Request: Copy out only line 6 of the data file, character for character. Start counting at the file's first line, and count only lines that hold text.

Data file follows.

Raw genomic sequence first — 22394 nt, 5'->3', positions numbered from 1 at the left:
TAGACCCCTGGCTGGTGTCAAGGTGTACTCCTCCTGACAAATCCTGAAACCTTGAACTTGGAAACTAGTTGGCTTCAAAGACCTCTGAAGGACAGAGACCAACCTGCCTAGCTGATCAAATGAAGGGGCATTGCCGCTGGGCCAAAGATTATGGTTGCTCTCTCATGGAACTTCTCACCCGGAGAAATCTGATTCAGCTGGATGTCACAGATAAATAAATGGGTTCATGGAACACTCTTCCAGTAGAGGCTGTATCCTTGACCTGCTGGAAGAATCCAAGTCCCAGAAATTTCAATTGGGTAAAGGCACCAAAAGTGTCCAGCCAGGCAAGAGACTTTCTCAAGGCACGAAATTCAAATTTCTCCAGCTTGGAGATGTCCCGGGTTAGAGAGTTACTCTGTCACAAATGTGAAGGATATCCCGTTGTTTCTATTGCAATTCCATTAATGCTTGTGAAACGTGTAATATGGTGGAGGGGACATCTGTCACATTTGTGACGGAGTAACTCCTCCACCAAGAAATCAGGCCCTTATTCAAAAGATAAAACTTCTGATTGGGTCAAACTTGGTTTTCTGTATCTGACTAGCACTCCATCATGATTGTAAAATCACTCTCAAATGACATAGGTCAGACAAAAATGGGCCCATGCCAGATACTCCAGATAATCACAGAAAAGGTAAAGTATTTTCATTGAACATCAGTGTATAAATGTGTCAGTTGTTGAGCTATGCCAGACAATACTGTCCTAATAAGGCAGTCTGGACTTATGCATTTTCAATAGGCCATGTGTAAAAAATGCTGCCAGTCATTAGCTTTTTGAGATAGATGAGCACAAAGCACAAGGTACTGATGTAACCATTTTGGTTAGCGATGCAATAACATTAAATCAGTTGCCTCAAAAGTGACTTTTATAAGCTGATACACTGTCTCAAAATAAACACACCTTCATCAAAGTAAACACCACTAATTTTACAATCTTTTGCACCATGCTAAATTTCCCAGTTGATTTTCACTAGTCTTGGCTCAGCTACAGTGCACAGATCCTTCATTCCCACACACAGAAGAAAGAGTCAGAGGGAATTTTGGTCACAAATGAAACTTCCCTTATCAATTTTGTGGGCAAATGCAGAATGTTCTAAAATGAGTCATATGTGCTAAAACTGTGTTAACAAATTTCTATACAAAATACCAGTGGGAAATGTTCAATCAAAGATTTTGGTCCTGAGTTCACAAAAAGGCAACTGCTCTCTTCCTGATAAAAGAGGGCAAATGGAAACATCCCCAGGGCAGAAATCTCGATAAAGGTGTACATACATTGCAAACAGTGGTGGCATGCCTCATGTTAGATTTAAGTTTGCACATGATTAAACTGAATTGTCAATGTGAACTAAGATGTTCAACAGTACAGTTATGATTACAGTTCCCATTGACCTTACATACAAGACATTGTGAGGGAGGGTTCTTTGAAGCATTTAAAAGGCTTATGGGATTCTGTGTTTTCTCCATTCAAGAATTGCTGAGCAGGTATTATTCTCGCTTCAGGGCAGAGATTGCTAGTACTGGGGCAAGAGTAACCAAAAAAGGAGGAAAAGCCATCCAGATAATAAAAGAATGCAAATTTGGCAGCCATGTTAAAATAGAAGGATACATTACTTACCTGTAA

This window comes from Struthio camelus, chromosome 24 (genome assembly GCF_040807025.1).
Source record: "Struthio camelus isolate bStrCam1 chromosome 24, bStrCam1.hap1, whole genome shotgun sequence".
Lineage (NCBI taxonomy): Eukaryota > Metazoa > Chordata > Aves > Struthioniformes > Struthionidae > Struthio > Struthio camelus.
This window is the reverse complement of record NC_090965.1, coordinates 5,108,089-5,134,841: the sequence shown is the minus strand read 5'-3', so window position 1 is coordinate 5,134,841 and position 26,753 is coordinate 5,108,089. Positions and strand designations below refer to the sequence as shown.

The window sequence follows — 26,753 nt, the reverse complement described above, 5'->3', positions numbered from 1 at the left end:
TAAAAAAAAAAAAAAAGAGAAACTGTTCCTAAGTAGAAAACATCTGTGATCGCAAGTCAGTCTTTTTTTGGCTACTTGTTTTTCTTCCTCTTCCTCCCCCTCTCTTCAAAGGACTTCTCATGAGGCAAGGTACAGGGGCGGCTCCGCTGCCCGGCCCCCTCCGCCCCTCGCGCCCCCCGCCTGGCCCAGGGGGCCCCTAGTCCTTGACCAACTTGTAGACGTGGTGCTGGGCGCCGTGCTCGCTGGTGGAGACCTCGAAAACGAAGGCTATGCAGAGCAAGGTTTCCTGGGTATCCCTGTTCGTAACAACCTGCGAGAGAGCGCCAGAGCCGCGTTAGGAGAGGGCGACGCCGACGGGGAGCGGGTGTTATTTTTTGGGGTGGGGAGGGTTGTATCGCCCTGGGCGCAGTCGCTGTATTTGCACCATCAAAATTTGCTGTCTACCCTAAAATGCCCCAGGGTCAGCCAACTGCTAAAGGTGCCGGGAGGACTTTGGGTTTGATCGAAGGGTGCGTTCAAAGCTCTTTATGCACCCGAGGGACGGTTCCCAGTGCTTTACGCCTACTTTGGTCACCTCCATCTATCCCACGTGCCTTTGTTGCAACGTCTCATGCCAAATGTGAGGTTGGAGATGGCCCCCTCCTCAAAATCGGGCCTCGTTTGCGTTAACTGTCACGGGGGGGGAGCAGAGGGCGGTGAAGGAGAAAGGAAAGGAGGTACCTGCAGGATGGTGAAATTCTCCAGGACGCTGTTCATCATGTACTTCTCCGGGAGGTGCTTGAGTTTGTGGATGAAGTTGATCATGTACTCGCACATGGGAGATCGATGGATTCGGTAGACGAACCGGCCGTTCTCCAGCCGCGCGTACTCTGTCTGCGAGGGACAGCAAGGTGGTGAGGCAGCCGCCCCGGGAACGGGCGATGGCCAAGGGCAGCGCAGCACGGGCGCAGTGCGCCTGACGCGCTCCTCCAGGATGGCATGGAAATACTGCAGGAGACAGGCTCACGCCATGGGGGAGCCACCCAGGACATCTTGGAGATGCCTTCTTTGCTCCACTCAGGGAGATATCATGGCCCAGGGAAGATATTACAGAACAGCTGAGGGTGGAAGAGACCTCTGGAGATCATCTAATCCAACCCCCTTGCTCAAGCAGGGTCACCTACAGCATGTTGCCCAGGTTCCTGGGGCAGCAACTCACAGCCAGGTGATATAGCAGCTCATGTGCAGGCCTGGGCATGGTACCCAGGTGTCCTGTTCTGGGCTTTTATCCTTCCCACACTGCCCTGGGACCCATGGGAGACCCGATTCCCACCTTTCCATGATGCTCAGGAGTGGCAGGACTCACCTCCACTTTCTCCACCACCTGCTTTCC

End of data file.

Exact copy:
This window is the reverse complement of record NC_090965.1, coordinates 5,108,089-5,134,841: the sequence shown is the minus strand read 5'-3', so window position 1 is coordinate 5,134,841 and position 26,753 is coordinate 5,108,089. Positions and strand designations below refer to the sequence as shown.